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Søren Østergaard

Gross margin losses due to Salmonella Dublin infection in Danish dairy cattle herds estimated by simulation modelling

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Gross margin losses due to Salmonella Dublin infection in Danish dairy cattle herds estimated by simulation modelling. / Nielsen, T D; Kudahl, A B; Østergaard, S; Nielsen, L. R. .

I: Preventive Veterinary Medicine, Bind 111, Nr. 1-2, 01.08.2013, s. 51-62.

Publikation: Bidrag til tidsskrift/Konferencebidrag i tidsskrift /Bidrag til avisTidsskriftartikelForskningpeer review

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Nielsen, T D ; Kudahl, A B ; Østergaard, S ; Nielsen, L. R. . / Gross margin losses due to Salmonella Dublin infection in Danish dairy cattle herds estimated by simulation modelling. I: Preventive Veterinary Medicine. 2013 ; Bind 111, Nr. 1-2. s. 51-62.

Bibtex

@article{a08c49a51e2a4836b53be181523e5eda,
title = "Gross margin losses due to Salmonella Dublin infection in Danish dairy cattle herds estimated by simulation modelling",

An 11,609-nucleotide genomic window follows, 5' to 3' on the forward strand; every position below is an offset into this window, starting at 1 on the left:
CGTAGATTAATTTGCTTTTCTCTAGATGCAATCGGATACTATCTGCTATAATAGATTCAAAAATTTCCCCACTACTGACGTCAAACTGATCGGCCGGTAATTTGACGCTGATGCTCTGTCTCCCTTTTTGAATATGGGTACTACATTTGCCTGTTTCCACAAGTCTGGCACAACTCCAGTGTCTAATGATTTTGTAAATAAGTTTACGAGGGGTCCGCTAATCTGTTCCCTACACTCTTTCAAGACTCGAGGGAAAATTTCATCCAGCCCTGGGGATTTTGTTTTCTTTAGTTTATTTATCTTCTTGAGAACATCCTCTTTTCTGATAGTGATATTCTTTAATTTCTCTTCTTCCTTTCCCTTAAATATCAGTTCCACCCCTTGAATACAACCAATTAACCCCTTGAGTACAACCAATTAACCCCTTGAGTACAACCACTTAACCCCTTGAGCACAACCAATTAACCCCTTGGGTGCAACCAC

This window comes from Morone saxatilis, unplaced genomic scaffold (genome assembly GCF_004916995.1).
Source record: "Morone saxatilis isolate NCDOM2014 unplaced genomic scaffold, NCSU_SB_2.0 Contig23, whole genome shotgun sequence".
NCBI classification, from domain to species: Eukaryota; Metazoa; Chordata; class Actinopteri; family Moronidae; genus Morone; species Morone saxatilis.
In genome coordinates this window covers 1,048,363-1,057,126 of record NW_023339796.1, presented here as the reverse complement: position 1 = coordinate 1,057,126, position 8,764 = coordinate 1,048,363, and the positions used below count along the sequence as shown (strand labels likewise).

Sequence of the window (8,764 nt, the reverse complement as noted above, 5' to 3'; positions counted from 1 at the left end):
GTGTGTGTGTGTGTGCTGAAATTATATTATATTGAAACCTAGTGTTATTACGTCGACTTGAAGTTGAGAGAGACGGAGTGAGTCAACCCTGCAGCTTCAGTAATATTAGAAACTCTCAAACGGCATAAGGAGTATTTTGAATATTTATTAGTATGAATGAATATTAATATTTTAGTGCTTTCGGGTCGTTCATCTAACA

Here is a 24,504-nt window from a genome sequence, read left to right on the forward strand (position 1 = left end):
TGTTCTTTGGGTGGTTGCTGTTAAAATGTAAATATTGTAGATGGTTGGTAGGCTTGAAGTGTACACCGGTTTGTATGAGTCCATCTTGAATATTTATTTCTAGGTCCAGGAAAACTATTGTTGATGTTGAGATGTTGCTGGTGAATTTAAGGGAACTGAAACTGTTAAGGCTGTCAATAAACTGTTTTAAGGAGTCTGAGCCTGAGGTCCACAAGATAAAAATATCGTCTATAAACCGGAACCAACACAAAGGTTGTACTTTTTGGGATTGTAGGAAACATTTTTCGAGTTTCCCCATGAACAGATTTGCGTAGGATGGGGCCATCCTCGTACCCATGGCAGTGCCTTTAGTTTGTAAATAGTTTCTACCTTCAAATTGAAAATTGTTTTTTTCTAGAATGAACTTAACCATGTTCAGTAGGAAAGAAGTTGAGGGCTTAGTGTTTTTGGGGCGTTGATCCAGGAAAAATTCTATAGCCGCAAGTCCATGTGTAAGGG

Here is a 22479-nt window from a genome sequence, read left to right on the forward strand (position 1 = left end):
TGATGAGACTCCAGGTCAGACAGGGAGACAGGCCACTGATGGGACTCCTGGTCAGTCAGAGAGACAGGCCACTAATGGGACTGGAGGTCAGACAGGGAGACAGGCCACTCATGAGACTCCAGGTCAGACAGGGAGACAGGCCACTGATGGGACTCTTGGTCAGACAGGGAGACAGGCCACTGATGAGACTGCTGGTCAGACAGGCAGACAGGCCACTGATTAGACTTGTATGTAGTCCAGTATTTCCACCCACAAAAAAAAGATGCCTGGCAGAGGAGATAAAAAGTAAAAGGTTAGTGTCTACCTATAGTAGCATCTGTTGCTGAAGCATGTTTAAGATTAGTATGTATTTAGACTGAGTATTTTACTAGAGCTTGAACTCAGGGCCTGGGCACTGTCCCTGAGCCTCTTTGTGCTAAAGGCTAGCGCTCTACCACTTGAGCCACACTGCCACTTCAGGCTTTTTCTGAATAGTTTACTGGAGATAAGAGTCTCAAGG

abstract = "Salmonella Dublin affects production and animal health in cattle herds. The objective of this study was to quantify the gross margin (GM) losses following introduction and spread of S. Dublin within dairy herds. The GM losses were estimated using an age-structured stochastic, mechanistic and dynamic simulation model. The model incorporated six age groups (neonatal, pre-weaned calves, weaned calves, growing heifers, breeding heifers and cows) and five infection stages (susceptible, acutely infected, carrier, super shedder and resistant). The effects of introducing one S. Dublin infectious heifer were estimated through 1000 simulation iterations for 12 scenarios. These 12 scenarios were combinations of three herd sizes (85, 200 and 400 cows) and four management levels (very good, good, poor and very poor). Input parameters for effects of S. Dublin on production and animal health were based on literature and calibrations to mimic real life observations. Mean annual GMs per cow stall were compared between herds experiencing within-herd spread of S. Dublin and non-infected reference herds over a 10-year period. The estimated GM losses were largest in the first year after infection, and increased with poorer management and herd size, e.g. average annual GM losses were estimated to 49 euros per stall for the first year after infection, and to 8 euros per stall annually averaged over the 10 years after herd infection for a 200 cow stall herd with very good management. In contrast, a 200 cow stall herd with very poor management lost on average 326 euros per stall during the first year, and 188 euros per stall annually averaged over the 10-year period following introduction of infection. The GM losses arose from both direct losses such as reduced milk yield, dead animals, treatment costs and abortions as well as indirect losses such as reduced income from sold heifers and calves, and lower milk yield of replacement animals. Through sensitivity analyses it was found that the assumptions about milk yield losses for cows in the resistant or carrier stages had the greatest influence on the estimated GM losses. This was more influential in the poorer management scenarios due to increased number of infected cows. The results can be used to inform dairy farmers of the benefits of preventing introduction and controlling spread of S. Dublin. Furthermore, they can be used in cost-benefit analyses of control actions for S. Dublin both at herd and sector level.",